Business Insider Japan

Mr. Atsushi Hayashi

Atsushi Hayashi (left), founder and representative director of Next Commons Lab.

capture from the show

“BEYOND” is an online program that spotlights people and companies that are taking action by capturing “signs of change.”

In the 13th installment, Mr. Atsushi Hayashi, founder and representative director of Next Commons Lab, whose mission is to “create a post-capitalist society,” will appear.

The abstract of the program that aired on August 31 (Wednesday) will be partially edited and posted.

You can watch the event on YouTube.

Photo: Business Insider Japan

──Please tell us about Next Commons Lab.

Mr. Atsushi Hayashi (hereinafter referred to as Hayashi):The team was established in 2016 with the mission of “realizing a post-capitalist society.”

We are launching various projects, such as working to solve problems such as depopulation, with our eyes on rural areas in Japan.

── You operate as a general incorporated association and as a joint-stock company. What are the differences?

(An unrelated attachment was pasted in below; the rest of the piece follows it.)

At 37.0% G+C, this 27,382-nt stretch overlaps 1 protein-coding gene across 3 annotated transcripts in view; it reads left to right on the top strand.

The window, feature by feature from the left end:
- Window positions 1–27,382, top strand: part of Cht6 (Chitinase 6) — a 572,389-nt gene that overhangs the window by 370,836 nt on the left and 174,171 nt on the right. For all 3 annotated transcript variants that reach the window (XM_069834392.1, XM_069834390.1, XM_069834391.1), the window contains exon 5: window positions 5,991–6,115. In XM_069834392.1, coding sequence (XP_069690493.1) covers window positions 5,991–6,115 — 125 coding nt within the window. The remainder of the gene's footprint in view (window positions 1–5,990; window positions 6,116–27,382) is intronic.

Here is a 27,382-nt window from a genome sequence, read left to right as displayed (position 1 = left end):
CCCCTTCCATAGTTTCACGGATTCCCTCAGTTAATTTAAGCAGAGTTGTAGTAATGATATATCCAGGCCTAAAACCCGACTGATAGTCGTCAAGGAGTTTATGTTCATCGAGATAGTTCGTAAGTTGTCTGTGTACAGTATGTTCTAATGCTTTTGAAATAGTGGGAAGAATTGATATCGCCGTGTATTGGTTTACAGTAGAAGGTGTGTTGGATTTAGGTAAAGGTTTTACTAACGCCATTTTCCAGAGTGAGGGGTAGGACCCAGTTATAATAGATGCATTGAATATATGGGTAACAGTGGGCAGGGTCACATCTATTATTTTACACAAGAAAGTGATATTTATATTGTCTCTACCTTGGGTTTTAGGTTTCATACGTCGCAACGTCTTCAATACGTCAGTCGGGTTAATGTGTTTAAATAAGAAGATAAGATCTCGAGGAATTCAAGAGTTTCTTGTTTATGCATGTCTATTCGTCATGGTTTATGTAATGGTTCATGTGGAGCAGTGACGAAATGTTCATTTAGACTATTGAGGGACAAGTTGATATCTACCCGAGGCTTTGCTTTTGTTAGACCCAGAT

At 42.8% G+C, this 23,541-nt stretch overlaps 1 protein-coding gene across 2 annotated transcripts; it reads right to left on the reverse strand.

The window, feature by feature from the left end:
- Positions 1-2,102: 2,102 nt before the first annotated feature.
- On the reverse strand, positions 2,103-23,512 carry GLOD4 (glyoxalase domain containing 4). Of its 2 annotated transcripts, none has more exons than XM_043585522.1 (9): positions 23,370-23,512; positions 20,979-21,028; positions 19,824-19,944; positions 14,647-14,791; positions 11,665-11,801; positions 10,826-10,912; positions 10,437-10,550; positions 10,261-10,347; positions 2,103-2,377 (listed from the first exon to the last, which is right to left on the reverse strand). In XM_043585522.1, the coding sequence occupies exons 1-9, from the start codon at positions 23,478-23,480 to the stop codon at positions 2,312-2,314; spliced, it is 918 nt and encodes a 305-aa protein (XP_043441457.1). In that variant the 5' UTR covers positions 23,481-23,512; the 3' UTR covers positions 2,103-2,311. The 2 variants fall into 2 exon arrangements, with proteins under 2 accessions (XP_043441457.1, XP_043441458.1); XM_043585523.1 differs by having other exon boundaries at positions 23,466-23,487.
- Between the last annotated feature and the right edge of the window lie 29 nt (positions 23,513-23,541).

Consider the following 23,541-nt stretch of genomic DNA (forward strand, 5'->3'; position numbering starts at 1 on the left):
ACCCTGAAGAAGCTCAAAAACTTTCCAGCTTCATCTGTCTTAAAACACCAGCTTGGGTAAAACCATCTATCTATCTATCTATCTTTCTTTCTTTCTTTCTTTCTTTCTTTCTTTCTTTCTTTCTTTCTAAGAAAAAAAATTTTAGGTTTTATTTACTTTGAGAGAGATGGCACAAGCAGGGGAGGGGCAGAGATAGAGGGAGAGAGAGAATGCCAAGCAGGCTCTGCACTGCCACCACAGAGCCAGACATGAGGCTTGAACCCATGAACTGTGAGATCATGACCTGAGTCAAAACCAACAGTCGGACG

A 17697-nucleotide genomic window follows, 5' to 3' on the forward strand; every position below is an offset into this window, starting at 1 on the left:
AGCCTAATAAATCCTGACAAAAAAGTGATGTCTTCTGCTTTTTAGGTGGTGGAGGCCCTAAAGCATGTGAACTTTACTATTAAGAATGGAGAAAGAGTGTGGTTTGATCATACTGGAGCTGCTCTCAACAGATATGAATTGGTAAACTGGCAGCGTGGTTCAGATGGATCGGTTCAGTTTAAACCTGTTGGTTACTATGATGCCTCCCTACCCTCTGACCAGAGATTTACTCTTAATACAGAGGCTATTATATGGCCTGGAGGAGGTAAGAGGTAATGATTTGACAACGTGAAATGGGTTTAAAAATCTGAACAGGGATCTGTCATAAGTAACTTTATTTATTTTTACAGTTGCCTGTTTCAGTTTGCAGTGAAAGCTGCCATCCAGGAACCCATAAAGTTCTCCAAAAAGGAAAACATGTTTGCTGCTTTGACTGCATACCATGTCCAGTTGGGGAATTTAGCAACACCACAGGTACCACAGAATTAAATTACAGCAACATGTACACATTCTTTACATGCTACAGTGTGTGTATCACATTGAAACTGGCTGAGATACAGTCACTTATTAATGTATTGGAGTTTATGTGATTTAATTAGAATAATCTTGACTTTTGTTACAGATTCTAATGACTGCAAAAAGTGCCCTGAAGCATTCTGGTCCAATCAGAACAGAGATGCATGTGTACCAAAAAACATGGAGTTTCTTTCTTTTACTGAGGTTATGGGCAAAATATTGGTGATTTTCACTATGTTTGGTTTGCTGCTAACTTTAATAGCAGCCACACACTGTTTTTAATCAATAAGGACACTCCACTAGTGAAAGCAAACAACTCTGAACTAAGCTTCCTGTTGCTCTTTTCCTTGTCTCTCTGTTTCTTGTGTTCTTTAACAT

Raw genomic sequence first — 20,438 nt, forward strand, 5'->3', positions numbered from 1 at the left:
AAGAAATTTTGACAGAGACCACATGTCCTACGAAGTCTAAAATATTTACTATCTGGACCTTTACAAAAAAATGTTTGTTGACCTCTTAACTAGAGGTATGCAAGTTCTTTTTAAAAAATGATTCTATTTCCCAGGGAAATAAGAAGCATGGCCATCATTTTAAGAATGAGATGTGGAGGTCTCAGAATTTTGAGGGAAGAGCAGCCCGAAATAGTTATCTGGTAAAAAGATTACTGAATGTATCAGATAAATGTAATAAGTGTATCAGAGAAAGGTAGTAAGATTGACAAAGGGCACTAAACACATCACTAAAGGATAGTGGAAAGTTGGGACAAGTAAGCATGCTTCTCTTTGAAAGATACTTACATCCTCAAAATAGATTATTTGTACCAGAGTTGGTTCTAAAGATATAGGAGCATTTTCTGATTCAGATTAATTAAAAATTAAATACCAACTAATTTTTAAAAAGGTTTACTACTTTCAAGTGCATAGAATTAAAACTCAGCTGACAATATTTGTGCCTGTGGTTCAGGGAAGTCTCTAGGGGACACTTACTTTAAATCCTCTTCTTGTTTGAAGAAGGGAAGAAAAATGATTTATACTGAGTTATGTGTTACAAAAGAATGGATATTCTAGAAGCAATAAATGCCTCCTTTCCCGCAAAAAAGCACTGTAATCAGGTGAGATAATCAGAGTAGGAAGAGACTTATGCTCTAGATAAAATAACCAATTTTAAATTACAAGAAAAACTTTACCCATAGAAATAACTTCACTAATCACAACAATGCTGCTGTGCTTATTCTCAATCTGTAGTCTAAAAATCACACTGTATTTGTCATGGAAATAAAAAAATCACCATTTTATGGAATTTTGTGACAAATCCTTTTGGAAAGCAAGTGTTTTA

Hayashi:As a general incorporated association, we are developing experimental projects with subsidies from the Nippon Foundation.

At our company, we utilize a network of over a dozen locations nationwide and collaborate with members to horizontally develop projects that have emerged as a general incorporated association.

Activate marginal settlements through NFT

Mr. Atsushi Hayashi

Mr. Atsushi Hayashi, founder and representative director of “Next Commons Lab”, talks about NFTs in the Yamakoshi area.

capture from the show

──One of the projects that Mr. Hayashi worked on is the “NFT issuance that also serves as an electronic resident card” that started in the Yamakoshi area of ​​Nagaoka City, Niigata Prefecture. What kind of NFT did you introduce?